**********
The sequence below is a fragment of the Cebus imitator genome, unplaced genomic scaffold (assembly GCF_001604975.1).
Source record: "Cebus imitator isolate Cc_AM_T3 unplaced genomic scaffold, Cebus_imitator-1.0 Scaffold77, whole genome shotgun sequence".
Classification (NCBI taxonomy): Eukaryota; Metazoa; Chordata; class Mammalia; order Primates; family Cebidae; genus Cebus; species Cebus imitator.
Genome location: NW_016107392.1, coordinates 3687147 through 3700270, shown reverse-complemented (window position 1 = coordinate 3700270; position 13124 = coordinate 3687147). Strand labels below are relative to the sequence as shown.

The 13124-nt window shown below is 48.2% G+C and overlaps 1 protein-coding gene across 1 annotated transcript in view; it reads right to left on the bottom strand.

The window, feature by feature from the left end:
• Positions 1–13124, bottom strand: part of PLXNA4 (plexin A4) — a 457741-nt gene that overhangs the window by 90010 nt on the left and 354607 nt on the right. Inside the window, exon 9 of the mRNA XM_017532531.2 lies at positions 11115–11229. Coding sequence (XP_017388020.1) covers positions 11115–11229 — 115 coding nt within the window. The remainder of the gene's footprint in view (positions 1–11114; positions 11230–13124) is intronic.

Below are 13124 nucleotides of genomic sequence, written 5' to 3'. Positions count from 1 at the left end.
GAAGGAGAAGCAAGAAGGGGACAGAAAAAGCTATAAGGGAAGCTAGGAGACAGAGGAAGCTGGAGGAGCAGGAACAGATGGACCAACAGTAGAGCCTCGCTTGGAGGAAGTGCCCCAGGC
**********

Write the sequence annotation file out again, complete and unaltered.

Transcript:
The sequence below is a fragment of the Cebus imitator genome, unplaced genomic scaffold (assembly GCF_001604975.1).
Source record: "Cebus imitator isolate Cc_AM_T3 unplaced genomic scaffold, Cebus_imitator-1.0 Scaffold77, whole genome shotgun sequence".
Classification (NCBI taxonomy): Eukaryota; Metazoa; Chordata; class Mammalia; order Primates; family Cebidae; genus Cebus; species Cebus imitator.
Genome location: NW_016107392.1, coordinates 3687147 through 3700270, shown reverse-complemented (window position 1 = coordinate 3700270; position 13124 = coordinate 3687147). Strand labels below are relative to the sequence as shown.

The 13124-nt window shown below is 48.2% G+C and overlaps 1 protein-coding gene across 1 annotated transcript in view; it reads right to left on the bottom strand.

The window, feature by feature from the left end:
• Positions 1–13124, bottom strand: part of PLXNA4 (plexin A4) — a 457741-nt gene that overhangs the window by 90010 nt on the left and 354607 nt on the right. Inside the window, exon 9 of the mRNA XM_017532531.2 lies at positions 11115–11229. Coding sequence (XP_017388020.1) covers positions 11115–11229 — 115 coding nt within the window. The remainder of the gene's footprint in view (positions 1–11114; positions 11230–13124) is intronic.

Below are 13124 nucleotides of genomic sequence, written 5' to 3'. Positions count from 1 at the left end.
GAAGGAGAAGCAAGAAGGGGACAGAAAAAGCTATAAGGGAAGCTAGGAGACAGAGGAAGCTGGAGGAGCAGGAACAGATGGACCAACAGTAGAGCCTCGCTTGGAGGAAGTGCCCCAGGC